As Spencer reported Thursday morning, inflation continues to rage out of control. Despite the Biden administration and many Democrats on the campaign trail claiming prices have peaked, the dial on the index continues to go up with no end in sight as the Federal Reserve attempts to tamp down costs with interest rate hikes.
In terms of economic news before the midterms, there is no good news for Biden's party.— Spencer Brown (@itsSpencerBrown) October 13, 2022
Soaring past estimates, consumer inflation accelerated 4x from August to September to burn hotter than it has since 1982 in the final CPI read before the midterms.https://t.co/l9d5XusfRa
One group of Americans getting hit particularly hard by an 8.2 percent average rate of inflation on basic goods are seniors on Social Security and a fixed income. The Social Security Administration just announced recipients will receive the largest cost of living increase since the early 1980s.
"Amid record high inflation, Social Security beneficiaries will get an 8.7% increase to their benefits in 2023, the highest increase in 40 years. The Social Security Administration announced the change Thursday. It will result in a benefit increase of more than $140 per month on average starting in January," CNBC reports. "The average Social Security retiree benefit will increase $146 per month, to $1,827 in 2023, from $1,681 in 2022."
And yet, White House Chief of Staff Ron Klain is spinning the news as a good sign.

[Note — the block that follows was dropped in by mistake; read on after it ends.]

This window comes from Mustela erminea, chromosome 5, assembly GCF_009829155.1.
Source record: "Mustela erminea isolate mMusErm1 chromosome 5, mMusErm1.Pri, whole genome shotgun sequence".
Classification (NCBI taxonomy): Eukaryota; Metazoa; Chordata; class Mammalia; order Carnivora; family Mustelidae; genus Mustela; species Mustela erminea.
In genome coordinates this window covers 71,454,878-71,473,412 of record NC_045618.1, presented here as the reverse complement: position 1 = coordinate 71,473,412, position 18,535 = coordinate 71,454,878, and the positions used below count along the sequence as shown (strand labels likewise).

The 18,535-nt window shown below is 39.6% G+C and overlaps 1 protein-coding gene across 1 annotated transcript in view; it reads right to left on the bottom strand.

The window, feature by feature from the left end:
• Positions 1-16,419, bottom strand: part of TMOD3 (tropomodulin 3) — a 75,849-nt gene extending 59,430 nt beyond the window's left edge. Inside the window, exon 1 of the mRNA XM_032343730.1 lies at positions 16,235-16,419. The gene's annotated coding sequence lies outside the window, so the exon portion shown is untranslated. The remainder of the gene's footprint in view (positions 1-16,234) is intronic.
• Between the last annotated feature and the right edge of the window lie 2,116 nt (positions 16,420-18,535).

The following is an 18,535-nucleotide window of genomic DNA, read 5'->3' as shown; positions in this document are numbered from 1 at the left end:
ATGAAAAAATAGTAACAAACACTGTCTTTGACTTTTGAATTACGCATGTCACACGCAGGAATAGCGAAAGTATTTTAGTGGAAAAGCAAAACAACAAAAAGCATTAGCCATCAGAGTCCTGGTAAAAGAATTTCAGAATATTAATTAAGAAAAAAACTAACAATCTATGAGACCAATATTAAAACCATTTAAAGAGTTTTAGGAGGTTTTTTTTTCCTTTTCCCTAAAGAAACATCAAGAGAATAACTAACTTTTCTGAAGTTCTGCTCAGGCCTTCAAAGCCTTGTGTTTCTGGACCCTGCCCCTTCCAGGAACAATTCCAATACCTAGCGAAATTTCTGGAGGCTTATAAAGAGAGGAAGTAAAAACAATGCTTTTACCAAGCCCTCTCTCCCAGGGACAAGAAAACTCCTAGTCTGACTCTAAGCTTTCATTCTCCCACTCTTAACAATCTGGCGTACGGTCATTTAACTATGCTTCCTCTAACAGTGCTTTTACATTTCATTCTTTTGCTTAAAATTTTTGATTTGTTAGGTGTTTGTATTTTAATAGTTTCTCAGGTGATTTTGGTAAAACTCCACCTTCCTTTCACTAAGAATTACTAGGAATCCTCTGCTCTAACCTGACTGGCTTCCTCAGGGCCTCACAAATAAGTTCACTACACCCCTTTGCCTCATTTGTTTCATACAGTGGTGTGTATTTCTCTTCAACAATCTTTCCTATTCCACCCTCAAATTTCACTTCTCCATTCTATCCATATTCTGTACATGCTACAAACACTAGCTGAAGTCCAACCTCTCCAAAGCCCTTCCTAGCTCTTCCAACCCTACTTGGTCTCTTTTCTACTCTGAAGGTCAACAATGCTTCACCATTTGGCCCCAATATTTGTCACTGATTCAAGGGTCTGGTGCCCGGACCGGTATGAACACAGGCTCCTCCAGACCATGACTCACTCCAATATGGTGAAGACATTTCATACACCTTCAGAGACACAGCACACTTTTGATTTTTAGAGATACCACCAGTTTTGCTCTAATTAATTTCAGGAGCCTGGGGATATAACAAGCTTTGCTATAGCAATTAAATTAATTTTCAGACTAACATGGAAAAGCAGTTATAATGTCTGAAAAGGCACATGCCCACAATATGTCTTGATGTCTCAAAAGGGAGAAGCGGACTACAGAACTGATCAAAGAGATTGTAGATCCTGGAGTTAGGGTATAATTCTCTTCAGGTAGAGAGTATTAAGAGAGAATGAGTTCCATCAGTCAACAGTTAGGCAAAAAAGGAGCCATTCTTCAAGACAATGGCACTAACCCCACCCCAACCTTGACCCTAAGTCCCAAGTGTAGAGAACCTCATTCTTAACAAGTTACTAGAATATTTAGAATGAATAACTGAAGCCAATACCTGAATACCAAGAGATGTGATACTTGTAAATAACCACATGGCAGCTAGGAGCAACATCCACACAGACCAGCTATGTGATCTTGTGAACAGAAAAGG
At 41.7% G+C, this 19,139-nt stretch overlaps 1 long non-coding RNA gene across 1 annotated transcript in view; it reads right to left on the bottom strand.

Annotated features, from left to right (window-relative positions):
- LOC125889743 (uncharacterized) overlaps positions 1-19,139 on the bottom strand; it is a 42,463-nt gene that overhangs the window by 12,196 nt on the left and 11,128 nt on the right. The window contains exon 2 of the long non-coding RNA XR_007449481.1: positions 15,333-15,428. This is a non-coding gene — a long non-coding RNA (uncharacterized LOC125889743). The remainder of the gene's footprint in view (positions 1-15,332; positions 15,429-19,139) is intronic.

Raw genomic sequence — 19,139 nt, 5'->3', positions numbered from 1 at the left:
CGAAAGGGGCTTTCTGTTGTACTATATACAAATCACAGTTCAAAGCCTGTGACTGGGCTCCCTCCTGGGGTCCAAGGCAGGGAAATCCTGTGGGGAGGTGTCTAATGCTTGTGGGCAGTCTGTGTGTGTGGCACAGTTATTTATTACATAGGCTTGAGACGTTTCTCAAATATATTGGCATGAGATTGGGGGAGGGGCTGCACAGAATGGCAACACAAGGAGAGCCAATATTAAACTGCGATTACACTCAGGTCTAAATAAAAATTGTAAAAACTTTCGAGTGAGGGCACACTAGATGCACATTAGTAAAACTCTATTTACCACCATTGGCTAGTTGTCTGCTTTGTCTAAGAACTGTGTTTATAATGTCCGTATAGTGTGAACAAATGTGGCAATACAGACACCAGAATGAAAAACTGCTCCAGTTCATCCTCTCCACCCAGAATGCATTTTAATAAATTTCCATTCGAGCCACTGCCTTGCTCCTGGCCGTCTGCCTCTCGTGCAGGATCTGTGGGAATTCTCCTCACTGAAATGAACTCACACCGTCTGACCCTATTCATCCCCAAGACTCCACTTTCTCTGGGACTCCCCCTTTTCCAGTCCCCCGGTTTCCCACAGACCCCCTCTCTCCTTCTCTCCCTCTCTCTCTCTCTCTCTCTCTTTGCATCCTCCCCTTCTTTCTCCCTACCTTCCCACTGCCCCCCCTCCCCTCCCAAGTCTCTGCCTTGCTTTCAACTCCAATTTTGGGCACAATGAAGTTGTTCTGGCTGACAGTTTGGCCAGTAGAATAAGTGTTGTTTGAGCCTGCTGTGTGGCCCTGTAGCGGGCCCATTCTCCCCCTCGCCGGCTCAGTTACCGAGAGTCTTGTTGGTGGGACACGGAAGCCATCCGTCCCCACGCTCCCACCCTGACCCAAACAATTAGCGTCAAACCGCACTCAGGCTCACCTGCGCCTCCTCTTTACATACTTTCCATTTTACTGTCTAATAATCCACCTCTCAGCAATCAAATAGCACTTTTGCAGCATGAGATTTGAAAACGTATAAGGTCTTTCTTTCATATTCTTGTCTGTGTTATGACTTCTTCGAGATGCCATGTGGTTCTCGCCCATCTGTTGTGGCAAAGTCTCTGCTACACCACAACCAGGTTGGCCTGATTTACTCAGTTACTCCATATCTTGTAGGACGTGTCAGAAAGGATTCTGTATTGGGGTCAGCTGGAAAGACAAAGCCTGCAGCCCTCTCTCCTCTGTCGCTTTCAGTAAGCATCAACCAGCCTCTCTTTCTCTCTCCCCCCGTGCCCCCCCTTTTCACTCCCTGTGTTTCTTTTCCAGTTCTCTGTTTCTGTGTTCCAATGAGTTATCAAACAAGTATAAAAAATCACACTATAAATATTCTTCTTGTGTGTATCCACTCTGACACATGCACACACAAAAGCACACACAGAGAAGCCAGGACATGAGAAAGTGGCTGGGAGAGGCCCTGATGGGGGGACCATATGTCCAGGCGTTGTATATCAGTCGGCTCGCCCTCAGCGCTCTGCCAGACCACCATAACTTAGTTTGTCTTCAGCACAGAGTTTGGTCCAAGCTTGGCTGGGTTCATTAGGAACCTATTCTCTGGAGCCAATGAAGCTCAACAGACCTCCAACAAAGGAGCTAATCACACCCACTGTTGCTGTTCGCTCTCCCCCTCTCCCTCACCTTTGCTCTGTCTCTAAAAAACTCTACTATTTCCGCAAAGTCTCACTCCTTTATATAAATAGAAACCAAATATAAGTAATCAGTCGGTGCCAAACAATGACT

And for the first time in a decade, SS benefits will go up while Medicare premiums are going DOWN. So Seniors will get ahead on inflation. https://t.co/eRGWxVtz6x— Ronald Klain (@WHCOS) October 13, 2022
One year ago exactly, Klain called inflation a "high class problem" as it started to ravish middle and lower-class household budgets across the country.
This 👇👇 https://t.co/ymh53nEHAg— Ronald Klain (@WHCOS) October 14, 2021
Meanwhile, the average American family is paying $1000 more each month for basic necessities like food and energy. Inflation is also erasing wage gains for the majority of workers.
Real average hourly earnings are falling again, down 0.1 percent month over month in September. They'd been rising in July & August on the back of falling gas prices, but today's hot CPI print pushed real earnings down again.— Daniel Zhao (@DanielBZhao) October 13, 2022
Source: https://t.co/uIZgg4DGJY pic.twitter.com/ZU4Y59sEvw